In 2011, Sierra Institute compiled and analyzed historical water quality data for Lake Almanor going back as far as the 1970s in some instances. The goal of this report was to: (1) develop a database of water quality data; (2) examine trends to understand the general health of the lake; (3) create recommendations for future monitoring. You can download a PDF of the report by clicking here.
The University of California – Davis completed a report card that assesses the biophysical conditions in the North Fork Feather River watershed based on monitoring information provided by the USFS, PG&E, and others.
Water Quality Monitoring
The Plumas County Flood Control and Water Conservation District, in conjunction with LAWG provides oversight for monitoring. Due to the limited funds available for this project, LAWG selected some of the important parameters that had been monitored in the past by California Department of Water Resources (DWR), the County of Plumas and Pacific Gas & Electric Company.
With another year of monitoring, this year’s LAWG sampling, conducted by Dr. Gina Johnston, adds another year of data to enable an examination of longer-term trends in Lake Almanor. The LAWG Water Quality Subcommittee works with Dr. Johnston to identify what and when to sample to assess the water quality of the lake. Read the 2014 report.
“Dr. Johnston’s work is a result of the community’s commitment to maintain a vigilant watch over the lake,” said Aaron Seandel, LAWG member and director of the Water Quality subcommittee. “Funds came from the county as well as various community organizations around the lake because these communities are committed to monitoring.”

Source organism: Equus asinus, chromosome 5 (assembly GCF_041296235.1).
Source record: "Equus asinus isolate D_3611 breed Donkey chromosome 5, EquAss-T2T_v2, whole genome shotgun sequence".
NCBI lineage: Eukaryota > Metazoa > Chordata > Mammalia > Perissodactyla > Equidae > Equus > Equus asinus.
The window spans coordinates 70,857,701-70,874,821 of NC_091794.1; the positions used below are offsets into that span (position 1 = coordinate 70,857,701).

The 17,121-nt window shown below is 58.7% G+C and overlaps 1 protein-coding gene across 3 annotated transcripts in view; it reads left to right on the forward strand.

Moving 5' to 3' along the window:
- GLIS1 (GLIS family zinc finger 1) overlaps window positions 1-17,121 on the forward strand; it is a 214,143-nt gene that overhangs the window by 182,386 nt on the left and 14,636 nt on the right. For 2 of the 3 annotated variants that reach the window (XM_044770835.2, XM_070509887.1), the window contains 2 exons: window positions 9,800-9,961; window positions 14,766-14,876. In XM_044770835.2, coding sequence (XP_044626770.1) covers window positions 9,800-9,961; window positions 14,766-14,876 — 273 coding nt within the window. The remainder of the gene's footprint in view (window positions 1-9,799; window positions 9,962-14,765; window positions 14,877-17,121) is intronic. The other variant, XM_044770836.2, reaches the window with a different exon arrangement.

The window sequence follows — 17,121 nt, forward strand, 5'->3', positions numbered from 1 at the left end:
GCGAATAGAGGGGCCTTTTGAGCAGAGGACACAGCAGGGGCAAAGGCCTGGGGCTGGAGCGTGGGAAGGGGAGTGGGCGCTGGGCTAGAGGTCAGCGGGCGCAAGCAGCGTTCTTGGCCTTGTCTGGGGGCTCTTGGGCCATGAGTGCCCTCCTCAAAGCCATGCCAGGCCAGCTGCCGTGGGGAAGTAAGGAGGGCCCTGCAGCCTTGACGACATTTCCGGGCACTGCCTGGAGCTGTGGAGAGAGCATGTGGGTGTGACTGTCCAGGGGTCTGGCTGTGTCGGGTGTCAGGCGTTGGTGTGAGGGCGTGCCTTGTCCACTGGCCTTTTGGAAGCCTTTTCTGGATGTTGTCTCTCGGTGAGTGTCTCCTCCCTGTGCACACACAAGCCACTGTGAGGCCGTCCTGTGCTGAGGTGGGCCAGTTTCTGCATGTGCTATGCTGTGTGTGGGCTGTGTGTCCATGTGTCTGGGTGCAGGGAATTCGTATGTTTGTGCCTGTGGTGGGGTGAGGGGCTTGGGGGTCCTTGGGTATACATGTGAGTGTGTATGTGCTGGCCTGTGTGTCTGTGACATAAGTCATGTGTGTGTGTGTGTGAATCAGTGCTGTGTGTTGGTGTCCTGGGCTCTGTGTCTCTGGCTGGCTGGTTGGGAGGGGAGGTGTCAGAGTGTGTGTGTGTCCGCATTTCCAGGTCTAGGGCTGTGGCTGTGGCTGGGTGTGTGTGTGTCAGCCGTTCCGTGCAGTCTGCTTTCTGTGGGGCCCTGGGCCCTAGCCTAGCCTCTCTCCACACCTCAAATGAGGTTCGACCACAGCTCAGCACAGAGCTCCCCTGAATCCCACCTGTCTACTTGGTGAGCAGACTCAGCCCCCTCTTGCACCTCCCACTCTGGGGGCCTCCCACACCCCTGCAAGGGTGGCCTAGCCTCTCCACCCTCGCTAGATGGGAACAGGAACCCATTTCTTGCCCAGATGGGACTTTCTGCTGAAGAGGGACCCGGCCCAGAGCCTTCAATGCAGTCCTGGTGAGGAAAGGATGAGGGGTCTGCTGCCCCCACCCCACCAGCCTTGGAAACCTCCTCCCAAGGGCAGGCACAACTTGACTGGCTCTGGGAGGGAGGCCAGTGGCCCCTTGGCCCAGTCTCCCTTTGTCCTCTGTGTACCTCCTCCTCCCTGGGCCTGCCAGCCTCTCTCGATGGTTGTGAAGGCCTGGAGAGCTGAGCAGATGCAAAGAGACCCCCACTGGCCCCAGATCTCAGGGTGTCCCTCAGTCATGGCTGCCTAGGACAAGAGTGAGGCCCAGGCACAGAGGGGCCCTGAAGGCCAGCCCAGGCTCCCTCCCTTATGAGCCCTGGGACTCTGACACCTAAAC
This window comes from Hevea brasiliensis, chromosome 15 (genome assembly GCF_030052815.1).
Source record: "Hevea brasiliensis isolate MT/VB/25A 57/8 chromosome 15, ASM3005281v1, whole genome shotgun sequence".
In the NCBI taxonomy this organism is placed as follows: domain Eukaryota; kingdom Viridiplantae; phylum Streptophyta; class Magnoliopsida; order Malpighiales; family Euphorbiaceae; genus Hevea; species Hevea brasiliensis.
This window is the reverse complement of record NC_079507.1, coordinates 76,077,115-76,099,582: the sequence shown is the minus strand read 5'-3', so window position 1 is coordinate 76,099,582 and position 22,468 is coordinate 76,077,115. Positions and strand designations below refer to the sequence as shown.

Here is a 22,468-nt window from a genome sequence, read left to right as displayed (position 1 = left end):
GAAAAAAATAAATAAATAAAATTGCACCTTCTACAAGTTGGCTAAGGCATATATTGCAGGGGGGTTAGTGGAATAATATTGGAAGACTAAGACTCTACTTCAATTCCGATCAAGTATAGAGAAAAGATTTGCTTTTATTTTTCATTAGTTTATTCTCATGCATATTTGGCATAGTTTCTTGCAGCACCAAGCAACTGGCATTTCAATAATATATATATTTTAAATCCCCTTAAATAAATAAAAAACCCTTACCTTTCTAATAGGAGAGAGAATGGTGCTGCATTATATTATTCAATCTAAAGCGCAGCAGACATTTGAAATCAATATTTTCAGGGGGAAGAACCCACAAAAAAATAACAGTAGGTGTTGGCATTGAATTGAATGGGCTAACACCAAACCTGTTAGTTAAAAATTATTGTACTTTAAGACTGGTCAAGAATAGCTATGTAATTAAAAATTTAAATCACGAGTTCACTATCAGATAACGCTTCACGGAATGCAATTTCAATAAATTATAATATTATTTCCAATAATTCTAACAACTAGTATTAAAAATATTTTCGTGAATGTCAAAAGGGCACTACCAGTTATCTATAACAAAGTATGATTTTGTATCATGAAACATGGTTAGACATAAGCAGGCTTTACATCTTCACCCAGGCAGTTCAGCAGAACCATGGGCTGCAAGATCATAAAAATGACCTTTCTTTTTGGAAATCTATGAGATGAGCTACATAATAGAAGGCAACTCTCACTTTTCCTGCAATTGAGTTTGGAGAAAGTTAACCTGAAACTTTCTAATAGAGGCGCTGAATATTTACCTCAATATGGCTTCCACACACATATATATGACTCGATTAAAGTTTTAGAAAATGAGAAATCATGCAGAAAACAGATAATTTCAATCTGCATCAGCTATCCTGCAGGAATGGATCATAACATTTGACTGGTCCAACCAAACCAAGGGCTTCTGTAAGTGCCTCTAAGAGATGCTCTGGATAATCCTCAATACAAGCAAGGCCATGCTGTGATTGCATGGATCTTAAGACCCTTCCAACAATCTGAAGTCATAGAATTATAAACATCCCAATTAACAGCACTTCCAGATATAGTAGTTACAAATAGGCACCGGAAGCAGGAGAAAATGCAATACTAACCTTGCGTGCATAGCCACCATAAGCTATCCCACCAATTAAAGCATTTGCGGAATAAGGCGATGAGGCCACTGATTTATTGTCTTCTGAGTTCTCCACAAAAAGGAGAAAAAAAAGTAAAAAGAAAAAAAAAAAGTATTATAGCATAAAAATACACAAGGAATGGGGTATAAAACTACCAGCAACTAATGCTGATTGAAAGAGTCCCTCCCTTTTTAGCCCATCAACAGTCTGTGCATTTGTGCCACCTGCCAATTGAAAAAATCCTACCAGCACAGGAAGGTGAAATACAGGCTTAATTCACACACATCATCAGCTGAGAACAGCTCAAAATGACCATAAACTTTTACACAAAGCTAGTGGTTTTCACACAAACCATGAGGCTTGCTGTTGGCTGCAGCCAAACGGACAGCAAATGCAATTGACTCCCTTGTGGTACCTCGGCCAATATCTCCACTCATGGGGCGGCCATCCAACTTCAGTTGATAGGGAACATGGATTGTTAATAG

Water quality monitoring at Lake Almanor dates back to the 1960s. Due to funding and other limitations, important water quality parameters have been monitored inconsistently over much of the period of record and by multiple agencies (primarily California Department of Water Resources and Pacific Gas & Electric) resulting in a disconnected database. Sierra Institute has collected data from various agencies that have monitored the lake over the years to create a comprehensive database for use in identifying and analyzing long-term trends.
For information on more recent monitoring results, please check out our Resources Page.
Quagga and Zebra Mussel Prevention
To maintain its mussel-free status and protect Lake Almanor from infestation, the LAWG and the Sierra Institute contributed to the development of outreach and education efforts concerning the threat of invasive zebra and quagga mussels. The impacts of invasive mussels result in approximately $1 billion per year in damage and control costs across the country.
The abundant offspring of these mussels (up to 1 millions eggs each spawning season) and the ability of the mussels to travel from lake to lake via boats and ballast water make zebra and quagga mussels a threat to invade Lake Almanor, and other area lakes. Once established, the mussels filter plankton from water, altering the natural food chain, and can reach a density of 700,000 per square meter.
During the summer of 2013, effort included a survey of lake user habits, to help ensure that future efforts and resources are allocated based on the usage patterns and characteristics of lake users and the community, and presentations about invasive mussels to various community groups. PG&E, who manages Lake Almanor, has taken on the role of ensuring that this important waterbody remains clear of these damaging invaders.
To learn more and get involved in LAWG activities, please contact Watershed Coordinator Courtney Gomola, or call 284-1022.